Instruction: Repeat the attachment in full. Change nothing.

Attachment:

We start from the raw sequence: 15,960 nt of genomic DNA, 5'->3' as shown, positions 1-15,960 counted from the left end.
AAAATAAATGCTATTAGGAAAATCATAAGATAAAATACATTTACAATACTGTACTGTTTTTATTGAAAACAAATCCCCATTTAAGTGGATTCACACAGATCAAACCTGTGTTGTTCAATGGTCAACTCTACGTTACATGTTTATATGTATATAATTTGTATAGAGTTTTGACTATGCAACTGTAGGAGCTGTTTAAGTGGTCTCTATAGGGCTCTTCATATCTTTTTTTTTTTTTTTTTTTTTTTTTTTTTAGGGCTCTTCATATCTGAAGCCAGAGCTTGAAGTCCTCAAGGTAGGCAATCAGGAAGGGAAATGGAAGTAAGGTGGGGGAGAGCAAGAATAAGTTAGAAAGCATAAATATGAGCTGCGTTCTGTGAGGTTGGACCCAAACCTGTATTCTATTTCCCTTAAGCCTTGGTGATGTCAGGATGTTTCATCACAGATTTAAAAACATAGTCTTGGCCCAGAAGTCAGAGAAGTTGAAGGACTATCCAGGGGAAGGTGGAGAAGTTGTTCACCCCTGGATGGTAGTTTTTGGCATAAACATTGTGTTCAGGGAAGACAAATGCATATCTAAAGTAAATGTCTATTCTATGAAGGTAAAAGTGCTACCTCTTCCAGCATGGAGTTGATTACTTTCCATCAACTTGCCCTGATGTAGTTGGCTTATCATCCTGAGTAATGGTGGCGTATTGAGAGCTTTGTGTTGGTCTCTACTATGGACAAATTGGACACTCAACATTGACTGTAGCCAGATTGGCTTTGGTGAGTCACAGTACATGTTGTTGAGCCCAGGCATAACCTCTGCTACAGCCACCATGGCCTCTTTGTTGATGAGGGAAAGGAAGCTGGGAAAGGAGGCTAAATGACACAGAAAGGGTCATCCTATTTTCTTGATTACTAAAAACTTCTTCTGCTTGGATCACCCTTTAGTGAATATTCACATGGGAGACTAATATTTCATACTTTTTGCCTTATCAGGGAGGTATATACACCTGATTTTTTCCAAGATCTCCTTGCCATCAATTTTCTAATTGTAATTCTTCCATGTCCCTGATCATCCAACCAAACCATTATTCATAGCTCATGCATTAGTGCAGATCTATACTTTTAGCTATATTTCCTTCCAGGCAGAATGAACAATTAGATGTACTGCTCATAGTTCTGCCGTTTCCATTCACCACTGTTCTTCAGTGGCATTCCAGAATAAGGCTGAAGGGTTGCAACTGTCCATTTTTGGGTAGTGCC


We start from the raw sequence: 15,960 nt of genomic DNA, 5'->3' as shown, positions 1-15,960 counted from the left end.
AAAATAAATGCTATTAGGAAAATCATAAGATAAAATACATTTACAATACTGTACTGTTTTTATTGAAAACAAATCCCCATTTAAGTGGATTCACACAGATCAAACCTGTGTTGTTCAATGGTCAACTCTACGTTACATGTTTATATGTATATAATTTGTATAGAGTTTTGACTATGCAACTGTAGGAGCTGTTTAAGTGGTCTCTATAGGGCTCTTCATATCTTTTTTTTTTTTTTTTTTTTTTTTTTTTTAGGGCTCTTCATATCTGAAGCCAGAGCTTGAAGTCCTCAAGGTAGGCAATCAGGAAGGGAAATGGAAGTAAGGTGGGGGAGAGCAAGAATAAGTTAGAAAGCATAAATATGAGCTGCGTTCTGTGAGGTTGGACCCAAACCTGTATTCTATTTCCCTTAAGCCTTGGTGATGTCAGGATGTTTCATCACAGATTTAAAAACATAGTCTTGGCCCAGAAGTCAGAGAAGTTGAAGGACTATCCAGGGGAAGGTGGAGAAGTTGTTCACCCCTGGATGGTAGTTTTTGGCATAAACATTGTGTTCAGGGAAGACAAATGCATATCTAAAGTAAATGTCTATTCTATGAAGGTAAAAGTGCTACCTCTTCCAGCATGGAGTTGATTACTTTCCATCAACTTGCCCTGATGTAGTTGGCTTATCATCCTGAGTAATGGTGGCGTATTGAGAGCTTTGTGTTGGTCTCTACTATGGACAAATTGGACACTCAACATTGACTGTAGCCAGATTGGCTTTGGTGAGTCACAGTACATGTTGTTGAGCCCAGGCATAACCTCTGCTACAGCCACCATGGCCTCTTTGTTGATGAGGGAAAGGAAGCTGGGAAAGGAGGCTAAATGACACAGAAAGGGTCATCCTATTTTCTTGATTACTAAAAACTTCTTCTGCTTGGATCACCCTTTAGTGAATATTCACATGGGAGACTAATATTTCATACTTTTTGCCTTATCAGGGAGGTATATACACCTGATTTTTTCCAAGATCTCCTTGCCATCAATTTTCTAATTGTAATTCTTCCATGTCCCTGATCATCCAACCAAACCATTATTCATAGCTCATGCATTAGTGCAGATCTATACTTTTAGCTATATTTCCTTCCAGGCAGAATGAACAATTAGATGTACTGCTCATAGTTCTGCCGTTTCCATTCACCACTGTTCTTCAGTGGCATTCCAGAATAAGGCTGAAGGGTTGCAACTGTCCATTTTTGGGTAGTGCC